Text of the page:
With scalpel-sharp diction and splash of ideas, what often goes overlooked in William Gibson’s oeuvre is that the author may also be a master of theme. Given so much credit for minimalist writing and sensawunda science fiction, some readers become enamored by this dynamic surface and fail to gain a sense of what lies beneath, namely understated commentary on society, politics, and technology. 2010’s Spook Country, second in the so-called Blue Ant trilogy, is no exception—and may very well be the most overlooked of the overlooked.
The three strands of Spook Country’s story braid consist of Hollis Henry, former rock-n-roller turned journalist; Tito, a Chinese-Cuban living in NYC who, with his family, helps facilitate various crimes involving the latest technology, and Brown, a covert operative ostensibly associated with the US government who has been given the assignment of tailing Tito. The three unaware, a mysterious shipping container in Vancouver of unknown contents forms the point at which all their various and peculiar stories converge.
In some state of semi-irony, Spook Country is actually a piece of fiction, rather than science fiction. The story set in the handful of years post-9-11, it is the Iraq War, particularly the government’s handling of its funding, that is in the novel’s crosshairs “technologically”, that is, rather than what has been the near-future of novels past. The technology that is so often futuristic in Gibson’s novels is this time realistic. That being said, Gibson still manages to give the novel an edge that feels futuristic given the minimalist edge of his diction, but when broken down is more like Tom Clancy (in the inclusion of technology only, no door stopping tome here).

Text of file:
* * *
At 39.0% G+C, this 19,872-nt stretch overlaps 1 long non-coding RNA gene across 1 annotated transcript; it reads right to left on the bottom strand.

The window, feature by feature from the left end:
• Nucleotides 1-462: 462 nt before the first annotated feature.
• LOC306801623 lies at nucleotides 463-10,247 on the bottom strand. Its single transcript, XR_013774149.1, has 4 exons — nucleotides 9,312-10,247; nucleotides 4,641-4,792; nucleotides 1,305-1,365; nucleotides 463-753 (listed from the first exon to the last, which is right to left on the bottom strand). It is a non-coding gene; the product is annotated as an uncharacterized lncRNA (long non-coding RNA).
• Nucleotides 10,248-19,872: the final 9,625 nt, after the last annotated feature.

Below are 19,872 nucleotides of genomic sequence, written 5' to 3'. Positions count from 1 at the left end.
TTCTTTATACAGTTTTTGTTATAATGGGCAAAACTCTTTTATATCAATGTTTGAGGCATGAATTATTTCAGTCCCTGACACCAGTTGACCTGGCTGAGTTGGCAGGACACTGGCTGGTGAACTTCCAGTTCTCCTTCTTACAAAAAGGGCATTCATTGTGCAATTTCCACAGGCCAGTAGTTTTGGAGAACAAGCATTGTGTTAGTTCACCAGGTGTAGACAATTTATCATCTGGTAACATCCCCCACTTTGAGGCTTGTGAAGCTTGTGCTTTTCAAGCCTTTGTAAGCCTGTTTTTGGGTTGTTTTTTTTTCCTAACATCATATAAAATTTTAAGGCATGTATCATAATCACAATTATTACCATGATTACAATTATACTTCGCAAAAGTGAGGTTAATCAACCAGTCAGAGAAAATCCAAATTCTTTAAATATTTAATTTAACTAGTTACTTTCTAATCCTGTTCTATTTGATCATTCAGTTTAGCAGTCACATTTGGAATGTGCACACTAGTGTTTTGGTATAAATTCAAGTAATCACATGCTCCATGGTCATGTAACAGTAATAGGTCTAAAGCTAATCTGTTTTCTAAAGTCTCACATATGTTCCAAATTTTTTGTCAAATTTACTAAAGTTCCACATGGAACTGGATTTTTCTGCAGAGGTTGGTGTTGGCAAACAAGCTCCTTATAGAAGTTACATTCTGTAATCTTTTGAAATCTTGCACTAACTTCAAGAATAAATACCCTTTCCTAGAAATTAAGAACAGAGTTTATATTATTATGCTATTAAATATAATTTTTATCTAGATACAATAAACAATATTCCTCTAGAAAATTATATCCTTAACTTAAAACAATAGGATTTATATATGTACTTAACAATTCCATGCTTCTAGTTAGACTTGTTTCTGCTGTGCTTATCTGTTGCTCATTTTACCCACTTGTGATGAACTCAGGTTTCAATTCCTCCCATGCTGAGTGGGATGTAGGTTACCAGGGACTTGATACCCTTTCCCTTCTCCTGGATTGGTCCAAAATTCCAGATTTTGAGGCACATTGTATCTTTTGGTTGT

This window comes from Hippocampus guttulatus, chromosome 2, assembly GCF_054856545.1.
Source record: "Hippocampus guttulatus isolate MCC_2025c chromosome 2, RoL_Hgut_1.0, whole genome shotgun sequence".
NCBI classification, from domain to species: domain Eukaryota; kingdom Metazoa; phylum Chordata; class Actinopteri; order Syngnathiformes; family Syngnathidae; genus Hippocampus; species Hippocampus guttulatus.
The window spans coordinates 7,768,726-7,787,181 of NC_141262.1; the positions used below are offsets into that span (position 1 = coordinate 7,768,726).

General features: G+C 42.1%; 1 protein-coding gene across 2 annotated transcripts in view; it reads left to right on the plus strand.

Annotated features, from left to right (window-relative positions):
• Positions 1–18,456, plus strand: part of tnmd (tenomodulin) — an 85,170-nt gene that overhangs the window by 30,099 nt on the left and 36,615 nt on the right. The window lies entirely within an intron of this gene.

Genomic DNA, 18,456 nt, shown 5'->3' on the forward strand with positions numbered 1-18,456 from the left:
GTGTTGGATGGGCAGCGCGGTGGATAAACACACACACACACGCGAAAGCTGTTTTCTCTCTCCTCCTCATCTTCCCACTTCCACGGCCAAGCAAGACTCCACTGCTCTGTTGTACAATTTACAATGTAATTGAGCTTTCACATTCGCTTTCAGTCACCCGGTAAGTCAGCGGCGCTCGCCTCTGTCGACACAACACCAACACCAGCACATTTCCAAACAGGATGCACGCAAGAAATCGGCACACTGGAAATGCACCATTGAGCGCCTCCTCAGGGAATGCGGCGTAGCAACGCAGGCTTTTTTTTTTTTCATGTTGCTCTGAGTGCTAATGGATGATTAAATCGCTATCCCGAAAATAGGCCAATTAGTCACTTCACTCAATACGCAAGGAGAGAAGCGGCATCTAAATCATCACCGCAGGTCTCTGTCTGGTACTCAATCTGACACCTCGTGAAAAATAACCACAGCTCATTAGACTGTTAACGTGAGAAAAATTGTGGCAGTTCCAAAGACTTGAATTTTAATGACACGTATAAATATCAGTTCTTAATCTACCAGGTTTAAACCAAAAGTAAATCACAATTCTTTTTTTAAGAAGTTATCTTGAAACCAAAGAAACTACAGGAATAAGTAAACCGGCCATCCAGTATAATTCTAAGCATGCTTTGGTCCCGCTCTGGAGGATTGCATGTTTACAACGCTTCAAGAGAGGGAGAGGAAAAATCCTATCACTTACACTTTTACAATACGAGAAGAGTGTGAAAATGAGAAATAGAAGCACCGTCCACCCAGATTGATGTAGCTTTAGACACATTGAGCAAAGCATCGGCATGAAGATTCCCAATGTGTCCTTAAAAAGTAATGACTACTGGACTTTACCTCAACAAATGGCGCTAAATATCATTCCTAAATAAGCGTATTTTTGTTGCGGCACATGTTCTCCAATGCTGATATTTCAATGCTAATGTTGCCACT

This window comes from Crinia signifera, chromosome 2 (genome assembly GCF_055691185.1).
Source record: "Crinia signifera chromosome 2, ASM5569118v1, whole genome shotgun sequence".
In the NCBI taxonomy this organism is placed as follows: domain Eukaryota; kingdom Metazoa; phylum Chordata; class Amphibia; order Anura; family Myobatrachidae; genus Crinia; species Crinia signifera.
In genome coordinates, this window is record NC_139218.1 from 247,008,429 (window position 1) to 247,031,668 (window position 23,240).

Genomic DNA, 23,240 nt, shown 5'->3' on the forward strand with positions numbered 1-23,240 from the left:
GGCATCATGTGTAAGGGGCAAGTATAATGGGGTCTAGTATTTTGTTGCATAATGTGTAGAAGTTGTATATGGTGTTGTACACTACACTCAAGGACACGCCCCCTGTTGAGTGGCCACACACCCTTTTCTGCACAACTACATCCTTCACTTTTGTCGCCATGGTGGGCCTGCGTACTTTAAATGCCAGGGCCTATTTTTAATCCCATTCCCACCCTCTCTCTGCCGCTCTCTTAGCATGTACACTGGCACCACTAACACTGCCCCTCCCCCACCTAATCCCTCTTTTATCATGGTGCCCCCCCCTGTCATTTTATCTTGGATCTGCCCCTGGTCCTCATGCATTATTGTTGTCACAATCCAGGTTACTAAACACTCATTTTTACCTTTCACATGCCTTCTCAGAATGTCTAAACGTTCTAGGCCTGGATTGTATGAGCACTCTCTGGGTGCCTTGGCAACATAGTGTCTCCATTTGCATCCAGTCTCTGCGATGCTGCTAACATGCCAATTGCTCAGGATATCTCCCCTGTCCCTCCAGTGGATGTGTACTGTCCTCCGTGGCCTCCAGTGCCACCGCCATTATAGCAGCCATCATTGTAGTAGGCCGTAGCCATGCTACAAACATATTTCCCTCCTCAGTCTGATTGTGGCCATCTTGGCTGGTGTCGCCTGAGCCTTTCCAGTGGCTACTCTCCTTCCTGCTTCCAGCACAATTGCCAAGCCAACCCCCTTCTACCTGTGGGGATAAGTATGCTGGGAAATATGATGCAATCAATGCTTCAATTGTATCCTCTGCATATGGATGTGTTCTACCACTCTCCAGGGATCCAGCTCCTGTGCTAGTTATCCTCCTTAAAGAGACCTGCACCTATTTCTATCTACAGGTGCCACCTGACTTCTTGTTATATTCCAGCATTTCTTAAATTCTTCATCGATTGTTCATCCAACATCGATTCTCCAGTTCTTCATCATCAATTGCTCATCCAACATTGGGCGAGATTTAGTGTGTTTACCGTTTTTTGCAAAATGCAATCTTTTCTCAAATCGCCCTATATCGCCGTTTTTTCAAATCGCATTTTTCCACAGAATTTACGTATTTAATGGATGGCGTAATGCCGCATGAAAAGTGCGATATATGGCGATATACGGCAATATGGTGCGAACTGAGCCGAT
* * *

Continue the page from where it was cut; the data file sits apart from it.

And what does Gibson accomplish thematically? A fair amount. Again, the master of deception—the details of setting, the lack of emphasis on MAJOR PLOT POINTS, the play of technology, and said convergence of characters—contrive to highlight the deeper workings of post-9-11 US government decisions and action. Fringes of the public aware as the decisions and actions were ongoing, any hope at mass awareness has since faded, leaving, once again, art as written word as a reminder to the abuses of power and the human virtues and vices that thread even the top of the hierarchy.
In the end, Spook Country may be the most subtly brilliant novel of Gibson’s already brilliant oeuvre. The author’s obsession with textures, materials, and pop art swims alongside a plotline so indirectly indicative of socio-political happenings just past that the reader doesn’t know what’s hit them until the denouement. Commentary on 21st century life in the West, it takes the complexity out of conspiracy theories while simultaneously vetting any opinion of greed or selfishness someone may have about workings at the top. Complementing the prior novel Pattern Recognition, Spook Country likewise raises questions and interest about how the final novel in the Blue Ant trilogy, Zero History, will present itself. I can’t wait.